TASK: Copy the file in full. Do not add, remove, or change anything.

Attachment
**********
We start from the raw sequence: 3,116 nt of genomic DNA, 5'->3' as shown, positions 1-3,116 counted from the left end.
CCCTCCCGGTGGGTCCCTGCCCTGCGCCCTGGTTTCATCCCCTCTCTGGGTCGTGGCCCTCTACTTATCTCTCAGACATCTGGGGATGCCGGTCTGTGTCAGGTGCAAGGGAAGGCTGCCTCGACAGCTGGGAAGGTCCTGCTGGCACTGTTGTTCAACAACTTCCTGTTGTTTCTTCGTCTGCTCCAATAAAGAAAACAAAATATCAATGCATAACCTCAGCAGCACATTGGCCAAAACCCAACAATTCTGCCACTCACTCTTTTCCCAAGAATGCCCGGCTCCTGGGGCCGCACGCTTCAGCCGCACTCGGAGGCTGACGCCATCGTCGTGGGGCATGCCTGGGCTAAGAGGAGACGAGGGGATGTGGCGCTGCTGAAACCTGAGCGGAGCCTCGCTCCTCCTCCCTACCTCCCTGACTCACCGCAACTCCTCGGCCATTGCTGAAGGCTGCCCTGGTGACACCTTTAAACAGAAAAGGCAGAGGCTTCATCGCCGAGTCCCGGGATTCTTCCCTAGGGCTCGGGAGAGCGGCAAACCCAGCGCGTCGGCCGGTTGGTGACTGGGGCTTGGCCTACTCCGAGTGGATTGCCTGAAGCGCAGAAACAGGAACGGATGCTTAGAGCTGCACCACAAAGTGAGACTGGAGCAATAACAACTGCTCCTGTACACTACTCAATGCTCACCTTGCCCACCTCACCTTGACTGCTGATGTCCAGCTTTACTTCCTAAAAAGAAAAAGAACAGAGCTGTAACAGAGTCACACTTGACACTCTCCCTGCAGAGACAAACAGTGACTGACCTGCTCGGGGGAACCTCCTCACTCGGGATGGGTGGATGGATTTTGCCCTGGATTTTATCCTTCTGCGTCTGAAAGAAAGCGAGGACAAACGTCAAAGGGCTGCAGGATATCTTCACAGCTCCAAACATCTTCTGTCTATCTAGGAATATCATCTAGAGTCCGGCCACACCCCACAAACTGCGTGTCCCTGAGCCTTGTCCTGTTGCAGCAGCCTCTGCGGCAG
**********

We start from the raw sequence: 3,116 nt of genomic DNA, 5'->3' as shown, positions 1-3,116 counted from the left end.
CCCTCCCGGTGGGTCCCTGCCCTGCGCCCTGGTTTCATCCCCTCTCTGGGTCGTGGCCCTCTACTTATCTCTCAGACATCTGGGGATGCCGGTCTGTGTCAGGTGCAAGGGAAGGCTGCCTCGACAGCTGGGAAGGTCCTGCTGGCACTGTTGTTCAACAACTTCCTGTTGTTTCTTCGTCTGCTCCAATAAAGAAAACAAAATATCAATGCATAACCTCAGCAGCACATTGGCCAAAACCCAACAATTCTGCCACTCACTCTTTTCCCAAGAATGCCCGGCTCCTGGGGCCGCACGCTTCAGCCGCACTCGGAGGCTGACGCCATCGTCGTGGGGCATGCCTGGGCTAAGAGGAGACGAGGGGATGTGGCGCTGCTGAAACCTGAGCGGAGCCTCGCTCCTCCTCCCTACCTCCCTGACTCACCGCAACTCCTCGGCCATTGCTGAAGGCTGCCCTGGTGACACCTTTAAACAGAAAAGGCAGAGGCTTCATCGCCGAGTCCCGGGATTCTTCCCTAGGGCTCGGGAGAGCGGCAAACCCAGCGCGTCGGCCGGTTGGTGACTGGGGCTTGGCCTACTCCGAGTGGATTGCCTGAAGCGCAGAAACAGGAACGGATGCTTAGAGCTGCACCACAAAGTGAGACTGGAGCAATAACAACTGCTCCTGTACACTACTCAATGCTCACCTTGCCCACCTCACCTTGACTGCTGATGTCCAGCTTTACTTCCTAAAAAGAAAAAGAACAGAGCTGTAACAGAGTCACACTTGACACTCTCCCTGCAGAGACAAACAGTGACTGACCTGCTCGGGGGAACCTCCTCACTCGGGATGGGTGGATGGATTTTGCCCTGGATTTTATCCTTCTGCGTCTGAAAGAAAGCGAGGACAAACGTCAAAGGGCTGCAGGATATCTTCACAGCTCCAAACATCTTCTGTCTATCTAGGAATATCATCTAGAGTCCGGCCACACCCCACAAACTGCGTGTCCCTGAGCCTTGTCCTGTTGCAGCAGCCTCTGCGGCAG